• My mother cannot learn to have any reliance upon my financial judgment or promises. It's partly, I suppose, because she still thinks of me as a child...She even hesitates to let me have the responsibility of bringing up butter from the spring(house), for fear I won't do it quite right!...This unaccountable daughter who roams the world, borrowing money here and getting shot at a pride, in a way, but a ceaseless apprehension, too.
    • Letter to Guy Moyston, (July 18, 1925).
  • And I say again, you need not worry any more about money. If I were to drop dead this instant, I have enough to double your present income if you never touched a cent of the principle. If you take a notion to do something that costs more than your income warrants, you need only let me know. You can have it.
    • Letter from Albania to Laura Ingalls Wilder, (October 27, 1926).
  • It was like being quite alone on the roof of the world. I felt that if I were to go to the edge and look over … I would see below all that I had ever known; all the crowded cities and seas covered with ships, and the clamor of harbors and traffic of rivers, and farmlands being worked, and herds of cattle driven in dust across interminable plains. All the clamor and clatter, confusion of voices, tumults, and conflicts, must still be going on, down there—over the edge, and below—but here there was only the sky, and a stillness made audible by the brittle grass. Emptiness was so perfect all around me that I felt a part of it, empty myself.
    • Letter to the Clarence Day (June 10, 1926)
    • Describing her stop on a remote Russian plateau while with the Red Cross after WWI.
  • We joined long wagon trains moving south; we met hundreds of wagons going north; the roads east and west were crawling lines of families traveling under canvas, looking for work, for another foothold somewhere on the land.... The country was ruined, the whole world was ruined; nothing like this had ever happened before. There was no hope, but everyone felt the courage of despair.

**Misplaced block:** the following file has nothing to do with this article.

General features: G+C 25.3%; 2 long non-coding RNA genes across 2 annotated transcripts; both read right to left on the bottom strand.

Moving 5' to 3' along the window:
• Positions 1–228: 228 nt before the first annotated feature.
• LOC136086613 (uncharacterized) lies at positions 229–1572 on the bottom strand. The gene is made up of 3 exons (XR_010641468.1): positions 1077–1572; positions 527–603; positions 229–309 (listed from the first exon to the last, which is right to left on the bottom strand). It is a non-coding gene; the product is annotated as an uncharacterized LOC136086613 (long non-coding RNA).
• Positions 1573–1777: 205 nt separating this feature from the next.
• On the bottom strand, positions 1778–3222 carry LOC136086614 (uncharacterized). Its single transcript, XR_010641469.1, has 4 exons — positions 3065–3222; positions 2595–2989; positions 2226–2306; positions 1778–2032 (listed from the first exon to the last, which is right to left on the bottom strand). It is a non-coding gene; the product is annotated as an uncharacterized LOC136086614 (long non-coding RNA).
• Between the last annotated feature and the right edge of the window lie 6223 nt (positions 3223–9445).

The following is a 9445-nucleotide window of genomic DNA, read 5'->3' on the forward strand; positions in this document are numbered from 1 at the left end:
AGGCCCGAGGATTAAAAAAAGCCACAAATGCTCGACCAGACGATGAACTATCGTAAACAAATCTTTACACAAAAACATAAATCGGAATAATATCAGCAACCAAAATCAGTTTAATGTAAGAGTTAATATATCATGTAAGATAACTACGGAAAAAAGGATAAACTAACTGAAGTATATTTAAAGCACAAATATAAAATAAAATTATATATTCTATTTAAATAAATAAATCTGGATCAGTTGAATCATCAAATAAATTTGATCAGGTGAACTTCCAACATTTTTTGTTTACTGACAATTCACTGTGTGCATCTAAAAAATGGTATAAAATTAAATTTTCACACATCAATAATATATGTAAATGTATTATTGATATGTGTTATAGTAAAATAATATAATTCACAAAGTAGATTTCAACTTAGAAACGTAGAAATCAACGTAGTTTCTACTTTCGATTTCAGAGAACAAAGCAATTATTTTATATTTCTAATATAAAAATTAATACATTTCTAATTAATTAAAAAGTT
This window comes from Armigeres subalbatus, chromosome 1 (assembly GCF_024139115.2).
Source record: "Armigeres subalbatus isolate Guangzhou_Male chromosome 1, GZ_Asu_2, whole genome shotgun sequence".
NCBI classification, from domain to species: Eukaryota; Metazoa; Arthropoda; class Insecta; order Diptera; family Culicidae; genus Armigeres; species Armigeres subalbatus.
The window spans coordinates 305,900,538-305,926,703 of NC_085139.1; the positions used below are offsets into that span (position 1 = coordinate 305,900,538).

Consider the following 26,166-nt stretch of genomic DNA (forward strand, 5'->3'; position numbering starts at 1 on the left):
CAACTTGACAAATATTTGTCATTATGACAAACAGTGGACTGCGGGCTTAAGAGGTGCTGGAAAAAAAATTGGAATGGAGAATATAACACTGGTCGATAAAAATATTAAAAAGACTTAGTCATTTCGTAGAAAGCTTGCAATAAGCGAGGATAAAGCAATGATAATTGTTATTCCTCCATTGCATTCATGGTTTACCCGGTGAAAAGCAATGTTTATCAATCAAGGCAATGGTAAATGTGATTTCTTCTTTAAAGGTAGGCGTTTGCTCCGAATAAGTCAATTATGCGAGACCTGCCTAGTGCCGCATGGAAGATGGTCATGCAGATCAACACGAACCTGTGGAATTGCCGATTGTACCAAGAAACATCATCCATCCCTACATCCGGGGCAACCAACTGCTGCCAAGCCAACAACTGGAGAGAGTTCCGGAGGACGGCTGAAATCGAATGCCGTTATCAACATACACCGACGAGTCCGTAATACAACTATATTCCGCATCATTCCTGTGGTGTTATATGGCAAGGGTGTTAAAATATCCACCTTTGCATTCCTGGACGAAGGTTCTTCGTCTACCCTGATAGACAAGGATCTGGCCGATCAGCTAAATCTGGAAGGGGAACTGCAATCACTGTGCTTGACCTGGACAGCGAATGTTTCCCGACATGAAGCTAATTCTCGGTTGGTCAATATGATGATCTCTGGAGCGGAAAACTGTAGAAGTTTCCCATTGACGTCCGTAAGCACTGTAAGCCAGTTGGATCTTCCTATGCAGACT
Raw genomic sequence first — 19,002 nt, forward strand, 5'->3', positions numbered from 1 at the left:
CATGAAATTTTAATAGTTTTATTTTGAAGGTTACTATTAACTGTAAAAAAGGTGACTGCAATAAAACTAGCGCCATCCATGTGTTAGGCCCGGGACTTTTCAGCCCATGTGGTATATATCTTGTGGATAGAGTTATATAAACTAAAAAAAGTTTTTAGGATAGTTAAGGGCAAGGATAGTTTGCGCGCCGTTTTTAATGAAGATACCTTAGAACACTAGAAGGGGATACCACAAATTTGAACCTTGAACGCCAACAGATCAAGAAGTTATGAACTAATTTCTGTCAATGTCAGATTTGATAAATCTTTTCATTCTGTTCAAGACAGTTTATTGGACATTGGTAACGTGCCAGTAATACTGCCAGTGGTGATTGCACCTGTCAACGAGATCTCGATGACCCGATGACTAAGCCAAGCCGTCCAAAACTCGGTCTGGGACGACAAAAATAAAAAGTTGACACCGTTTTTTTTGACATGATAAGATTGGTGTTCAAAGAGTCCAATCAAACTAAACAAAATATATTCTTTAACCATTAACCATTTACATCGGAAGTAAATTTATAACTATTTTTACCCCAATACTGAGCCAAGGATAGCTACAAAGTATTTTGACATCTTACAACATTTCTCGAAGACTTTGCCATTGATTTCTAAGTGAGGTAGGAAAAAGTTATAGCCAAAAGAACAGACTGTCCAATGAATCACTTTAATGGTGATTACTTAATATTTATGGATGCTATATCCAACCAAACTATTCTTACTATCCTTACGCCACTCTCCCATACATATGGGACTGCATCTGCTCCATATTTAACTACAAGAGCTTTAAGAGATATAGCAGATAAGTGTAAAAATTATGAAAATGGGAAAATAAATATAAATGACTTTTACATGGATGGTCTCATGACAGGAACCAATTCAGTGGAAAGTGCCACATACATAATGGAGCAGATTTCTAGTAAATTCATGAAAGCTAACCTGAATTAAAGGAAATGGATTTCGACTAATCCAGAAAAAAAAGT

• Written in 1935, recalling her family’s migration from drought-stricken South Dakota to the Missouri Ozarks in 1894; the 650-mile trip had taken them six weeks.
    • As quoted in The Ghost in the Little House, ch. 1, by William V. Holtz (1993).
  • That way of life against which my generation rebelled had given us grim courage, fortitude, self-discipline, a sense of individual responsibility, and a capacity for relentless hard work.
    • Written in 1935, as quoted in The Ghost in the Little House, ch. 2, by William V. Holtz (1993).
  • The question is whether personal freedom is worth the terrible effort, the never-lifted burden and risks of self-reliance.
    • Said in 1936, as quoted in The Ghost in the Little House, prologue, by William V. Holtz (1993).
  • One thing I hate about the New Deal is that it is killing what, to me, is the American pioneering spirit. I simply do not know what to tell my own boys, leaving school and confronting this new world whose ideal is Security and whose practice is dependence upon government instead of upon one’s self.... All the old character-values seem simply insane from a practical point of view; the self-reliant, the independent, the courageous man is penalized from every direction.
    • Journal entry (April 15, 1937), as quoted in The Ghost in the Little House, ch. 14, by William V. Holtz (1993)
    • Commenting on the domestic policies of President Franklin Delano Roosevelt